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Blog

Those wild and crazy Greeks

Charis Weathers

Bellingham had its Greek Festival recently, which basically is a fund-raiser for the Greek Orthodox church and a great opportunity to overeat.

I had the chance to attend with my housemate, who has a Greek heritage. Her smile grew wider and wider as she recognized the hard-to-pronounce names of food, informing me how the items are made and recalling the occasions she and her family would eat these tasty treats when she was a child. The food was good, but it was more enjoyable to watch her bask in the familiarity of the surroundings.

Same dancing started up and she whispered to me, "that's not Greek dancing." Having a hard believing that she could recognize this so definitively I asked how she knew. "Just wait," she said, "I'm sure it'll start eventually."  

Turning my attention to the artery-hardening Greek donuts, my friend soon pointed out the new activity underway in the center of the festival: "now that is Greek dancing!"

There were about five people all in a line, holding hands. They were doing synchronized steps, with the leader at the front of the line setting the pace and step routine. Periodically the leader would point to someone in the congo-like line and that person would become the new leader. It looked very active, and the Greeks can certainly keep it up for a long time! They all knew the moves, and there were no apparent gender rules: men or women could lead, and men as easily held hands with men as they did with women. (Alternatively the dancers place their hands on each other's shoulders.)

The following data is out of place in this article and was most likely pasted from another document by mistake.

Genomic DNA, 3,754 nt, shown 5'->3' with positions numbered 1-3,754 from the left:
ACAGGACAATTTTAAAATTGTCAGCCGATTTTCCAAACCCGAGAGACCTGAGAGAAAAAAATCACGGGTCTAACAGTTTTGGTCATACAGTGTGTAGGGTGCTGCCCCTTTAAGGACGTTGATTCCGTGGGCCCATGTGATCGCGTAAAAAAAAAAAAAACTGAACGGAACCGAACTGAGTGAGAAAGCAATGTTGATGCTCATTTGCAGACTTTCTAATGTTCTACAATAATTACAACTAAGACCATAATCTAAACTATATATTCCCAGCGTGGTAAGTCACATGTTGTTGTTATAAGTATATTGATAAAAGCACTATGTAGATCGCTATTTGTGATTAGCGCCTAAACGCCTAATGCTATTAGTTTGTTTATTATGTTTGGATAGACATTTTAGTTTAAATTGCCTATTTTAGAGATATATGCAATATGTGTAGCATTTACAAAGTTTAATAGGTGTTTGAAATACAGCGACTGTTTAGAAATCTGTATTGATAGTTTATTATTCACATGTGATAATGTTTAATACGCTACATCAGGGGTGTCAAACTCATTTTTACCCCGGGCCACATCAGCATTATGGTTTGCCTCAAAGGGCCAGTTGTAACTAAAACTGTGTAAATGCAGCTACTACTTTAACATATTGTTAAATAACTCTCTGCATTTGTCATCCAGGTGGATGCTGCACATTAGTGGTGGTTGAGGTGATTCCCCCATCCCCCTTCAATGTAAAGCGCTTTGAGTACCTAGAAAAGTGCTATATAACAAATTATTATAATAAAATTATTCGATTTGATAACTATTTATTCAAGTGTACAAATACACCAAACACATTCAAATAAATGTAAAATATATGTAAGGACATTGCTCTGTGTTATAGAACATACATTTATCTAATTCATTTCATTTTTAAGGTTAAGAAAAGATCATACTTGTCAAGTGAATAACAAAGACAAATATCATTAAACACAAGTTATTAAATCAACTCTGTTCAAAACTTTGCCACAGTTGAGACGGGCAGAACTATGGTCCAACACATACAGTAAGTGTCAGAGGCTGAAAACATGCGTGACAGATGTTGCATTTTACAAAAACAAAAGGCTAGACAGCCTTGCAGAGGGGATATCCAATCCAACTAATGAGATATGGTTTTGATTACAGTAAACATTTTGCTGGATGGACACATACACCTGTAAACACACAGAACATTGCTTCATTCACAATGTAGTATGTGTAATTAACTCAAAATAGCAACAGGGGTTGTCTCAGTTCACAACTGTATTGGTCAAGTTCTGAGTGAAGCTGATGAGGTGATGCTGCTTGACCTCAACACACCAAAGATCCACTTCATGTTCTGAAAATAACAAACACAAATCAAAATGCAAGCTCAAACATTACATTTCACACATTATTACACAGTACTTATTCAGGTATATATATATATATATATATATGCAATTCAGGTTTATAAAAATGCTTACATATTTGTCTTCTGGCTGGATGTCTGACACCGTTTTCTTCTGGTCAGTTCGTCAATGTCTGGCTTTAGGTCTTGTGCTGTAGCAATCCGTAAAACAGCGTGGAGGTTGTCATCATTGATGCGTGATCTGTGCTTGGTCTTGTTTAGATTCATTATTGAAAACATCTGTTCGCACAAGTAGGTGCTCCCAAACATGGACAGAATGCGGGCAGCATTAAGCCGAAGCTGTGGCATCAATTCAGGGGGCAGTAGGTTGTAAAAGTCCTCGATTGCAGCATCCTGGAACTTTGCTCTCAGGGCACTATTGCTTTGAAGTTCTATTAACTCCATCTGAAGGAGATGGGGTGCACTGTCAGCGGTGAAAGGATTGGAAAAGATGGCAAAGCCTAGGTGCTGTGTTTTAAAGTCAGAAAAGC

What struck me was the connectedness of it all. We don't dance like this in North America. Touching is only for couples, or for short-lived, good-humored congo lines. If it's not in a two-some, dancing is done solo. Sure, it's done in a group on a dance floor, but there is no holding hands and all doing the same moves. If everyone is doing the same moves, then again it's either as a two-some, or it's line dancing where no one touches anyone.

We've got the patent on individualism in the U.S. Heck, we've got the patent on individual faith, too. I wonder what life would be like if we lived more connected, if we practiced our faith more connected? Would we do more Greek dancing?